and casualties the ancient poets, according This therefore is the praise of Shakespeare: to the laws which custom had prescribed, that his drama is the mirror of life; that he selected some the crimes of men, and some

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their absurdities ; some the momentous vicis- it was totally unknown to the inhabitants situdes of life, and some the lighter occur- of Greece. They had no resource to the barrences; some the terrors of distress, and some barians for poetical beauties, but sought for the gaieties of prosperity. Thus rose the everything in Homer, where, indeed, there two modes of imitation, known by the names is but little which they might not find. The of tragedy and comedy, compositions intended Italians have been very diligent translators; to promote different ends by contrary means, but I can hear of no version, unless perhaps and considered as so little allied, that I do Anguillara's Ovid may be excepted, which not recollect among the Greeks or Romans a is read with eagerness. The Iliad of Salsingle writer who attempted both.

vini every reader may discover to be puncShakespeare has united the powers of ex- tiliously exact; but it seems to be the work citing laughter and sorrow, not only in one of a linguist skilfully pedantic; and his mind, but in one composition. Almost all countrymen, the proper judges of its power his plays are divided between serious and to please, reject it with disgust. Their preludicrous characters; and in the successive decessors, the Romans, have left some specievolutions of the design, sometimes produce mens of translation behind them, and that seriousness and sorrow, and sometimes levity employment must have had some credit in and laughter.

which Tully and Germanicus engaged ; but That this is a practice contrary to the unless we suppose, what is perhaps true, that rules of criticism will be readily allowed; the plays of Terence were versions of Mebut there is always an appeal open from nander, nothing translated seems ever to criticism to nature. The end of writing is have risen to high reputation. The French, to instruct; the end of poetry is to instruct in the meridian hour of their learning, were by pleasing. That the mingled drama may very laudably industrious to enrich their own convey all the instruction of tragedy or language with the wisdom of the ancients; comedy cannot be denied, because it in- but found themselves reduced, by whatever cludes both in its alternations of exhibi. necessity, to turn the Greek and Roman tion, and approaches nearer than either to poetry into prose. Whoever could read an the appearance of life, by showing how great author could translate him. From such machinations and slender designs may pro- rivals little can be feared. mote or obviate one another, and the high The chief help of Pope in this audacious and low co-operate in the general system by undertaking was drawn from the versions of unavoidable concatenation. It is objected, Dryden. Virgil had borrowed much of his that by this change of scenes the passions imagery from Homer; and part of the debt are interrupted in their progression, and was now paid back by the translator. Pope that the principal event, being not advanced searched the pages of Dryden for happy by a due graduation of preparatory incidents, combinations of heroic diction ; but it will wants at least the power to move, which con- not be denied that he added much to what stitutes the perfection of dramatic poetry. he found. He cultivated our language with This reasoning is so specious that it is re- so much diligence and art that he has left ceived as true even by those who in daily in his “ Ilomer" a treasure of poetical eleexperience feel it to be false. The inter- gancies to posterity: Ilis version may be changes of mingled scenes seldom fail to said to have tuned the English tongue; for produce the intended vicissitudes of passion. since its appearance no writer, however deFiction cannot move so much but that the ficient in other powers, has wanted melody. attention may be easily transferred ; and Such a series of lines, so elaborately corthough it must be allowed that pleasing rected, and so sweetly modulated, took pusmelancholy be sometimes interrupted by un- session of the public ear; the vulgar was welcome levity, yet let it be considered that enamoured of the poem, and the learned melancholy is often not pleasing, and that wondered at the translation. But in the the disturbance of one man may be the re- most general applause discordant voices will lief of another; that different auditors have always be heard. It has been objected by different habitudes; and that upon the whole, some, who wish to be numbered ainong the all pleasure consists in variety.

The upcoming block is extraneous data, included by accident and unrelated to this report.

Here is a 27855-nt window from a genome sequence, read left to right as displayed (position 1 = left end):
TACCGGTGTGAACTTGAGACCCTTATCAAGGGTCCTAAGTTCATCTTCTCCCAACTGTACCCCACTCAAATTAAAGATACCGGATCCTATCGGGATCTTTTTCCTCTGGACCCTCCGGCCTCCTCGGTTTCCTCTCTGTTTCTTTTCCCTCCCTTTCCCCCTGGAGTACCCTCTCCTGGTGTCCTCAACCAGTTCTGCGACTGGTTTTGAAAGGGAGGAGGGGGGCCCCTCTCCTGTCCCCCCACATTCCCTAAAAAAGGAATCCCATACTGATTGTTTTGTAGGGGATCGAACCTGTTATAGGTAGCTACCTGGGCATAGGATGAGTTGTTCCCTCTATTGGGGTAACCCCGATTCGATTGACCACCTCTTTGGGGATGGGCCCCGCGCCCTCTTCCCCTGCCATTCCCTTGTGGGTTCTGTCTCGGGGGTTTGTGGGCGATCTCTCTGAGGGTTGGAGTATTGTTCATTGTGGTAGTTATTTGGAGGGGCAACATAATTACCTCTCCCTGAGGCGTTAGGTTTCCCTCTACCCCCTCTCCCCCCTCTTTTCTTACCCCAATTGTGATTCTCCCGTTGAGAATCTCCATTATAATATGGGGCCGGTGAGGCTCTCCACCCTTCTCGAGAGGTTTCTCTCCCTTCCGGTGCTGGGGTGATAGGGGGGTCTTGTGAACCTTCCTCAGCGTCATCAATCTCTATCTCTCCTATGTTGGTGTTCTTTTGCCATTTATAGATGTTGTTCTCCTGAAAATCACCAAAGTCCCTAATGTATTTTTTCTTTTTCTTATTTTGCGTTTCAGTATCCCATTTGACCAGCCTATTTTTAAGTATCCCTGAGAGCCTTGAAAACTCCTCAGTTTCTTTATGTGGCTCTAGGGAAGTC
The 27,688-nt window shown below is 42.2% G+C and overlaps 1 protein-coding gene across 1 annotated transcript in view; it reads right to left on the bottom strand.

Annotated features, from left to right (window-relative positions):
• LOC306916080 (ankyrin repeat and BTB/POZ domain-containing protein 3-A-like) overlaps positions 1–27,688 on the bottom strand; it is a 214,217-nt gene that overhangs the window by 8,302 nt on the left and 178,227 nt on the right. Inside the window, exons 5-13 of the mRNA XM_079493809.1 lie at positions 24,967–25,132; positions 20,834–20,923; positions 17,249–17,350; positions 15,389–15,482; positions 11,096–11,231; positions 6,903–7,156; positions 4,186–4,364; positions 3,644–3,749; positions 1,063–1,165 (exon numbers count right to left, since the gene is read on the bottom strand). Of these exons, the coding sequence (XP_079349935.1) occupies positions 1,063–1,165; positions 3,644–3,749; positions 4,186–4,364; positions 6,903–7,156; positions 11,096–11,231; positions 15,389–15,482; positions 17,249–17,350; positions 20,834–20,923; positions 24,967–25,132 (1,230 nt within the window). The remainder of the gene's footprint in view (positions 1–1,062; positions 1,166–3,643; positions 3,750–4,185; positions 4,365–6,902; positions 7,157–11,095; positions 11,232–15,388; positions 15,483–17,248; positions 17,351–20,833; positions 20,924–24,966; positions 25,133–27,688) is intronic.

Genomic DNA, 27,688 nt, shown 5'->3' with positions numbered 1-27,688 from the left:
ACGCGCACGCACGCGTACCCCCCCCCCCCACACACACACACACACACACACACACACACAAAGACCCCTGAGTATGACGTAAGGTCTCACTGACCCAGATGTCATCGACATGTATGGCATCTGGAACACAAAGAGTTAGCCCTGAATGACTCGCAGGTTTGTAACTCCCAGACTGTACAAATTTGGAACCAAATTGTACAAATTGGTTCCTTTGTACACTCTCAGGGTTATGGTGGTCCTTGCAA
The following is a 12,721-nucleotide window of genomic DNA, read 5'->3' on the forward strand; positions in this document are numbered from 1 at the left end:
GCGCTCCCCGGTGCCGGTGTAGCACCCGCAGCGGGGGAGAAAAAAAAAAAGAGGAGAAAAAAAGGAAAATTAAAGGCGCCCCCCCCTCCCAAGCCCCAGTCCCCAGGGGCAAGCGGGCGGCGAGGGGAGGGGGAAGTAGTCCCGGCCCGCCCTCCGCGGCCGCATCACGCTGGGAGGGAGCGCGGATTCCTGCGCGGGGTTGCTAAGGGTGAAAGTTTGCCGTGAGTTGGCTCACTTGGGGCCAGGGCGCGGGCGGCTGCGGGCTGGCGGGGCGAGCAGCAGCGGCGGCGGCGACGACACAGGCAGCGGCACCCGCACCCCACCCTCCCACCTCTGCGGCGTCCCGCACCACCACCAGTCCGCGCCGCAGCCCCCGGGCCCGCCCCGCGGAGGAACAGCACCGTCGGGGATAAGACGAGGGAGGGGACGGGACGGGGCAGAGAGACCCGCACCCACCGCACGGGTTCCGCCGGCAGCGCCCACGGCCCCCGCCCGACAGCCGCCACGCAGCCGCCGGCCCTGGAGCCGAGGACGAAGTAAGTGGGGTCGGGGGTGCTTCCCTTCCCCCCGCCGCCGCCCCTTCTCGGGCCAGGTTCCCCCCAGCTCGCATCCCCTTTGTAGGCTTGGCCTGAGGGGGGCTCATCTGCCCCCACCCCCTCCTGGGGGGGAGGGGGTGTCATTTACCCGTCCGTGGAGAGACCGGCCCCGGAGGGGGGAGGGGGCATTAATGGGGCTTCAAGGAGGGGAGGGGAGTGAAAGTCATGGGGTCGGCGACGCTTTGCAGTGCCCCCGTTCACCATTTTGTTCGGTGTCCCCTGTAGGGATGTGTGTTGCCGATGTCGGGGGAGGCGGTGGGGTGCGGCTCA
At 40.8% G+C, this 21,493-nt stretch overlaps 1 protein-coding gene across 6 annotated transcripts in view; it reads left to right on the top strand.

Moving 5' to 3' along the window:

sons of learning, that Pope's version of Preface to Johnson's edition of Shake Homer is not Homerical; that it exhibits

no resemblance of the original and charPope's TRANSLATION OF HOMER.

acteristic manner of the Father of Poetry,

as it wants his artless grandeur, his unafThe train of my disquisition has now con- fected majesty. ducted me to that poetical wonder, the trans- (Bentley was one of these. lIe and Pope. lation of the “Iliad”; a performance which soon after the publication of Homer, met at no age nor nation can pretend to equal. To Dr. Mead's at dinner; when Pope, desirous the Greeks translation was almost unknown; l of his opinion of the translation, addressed

speare, 1765.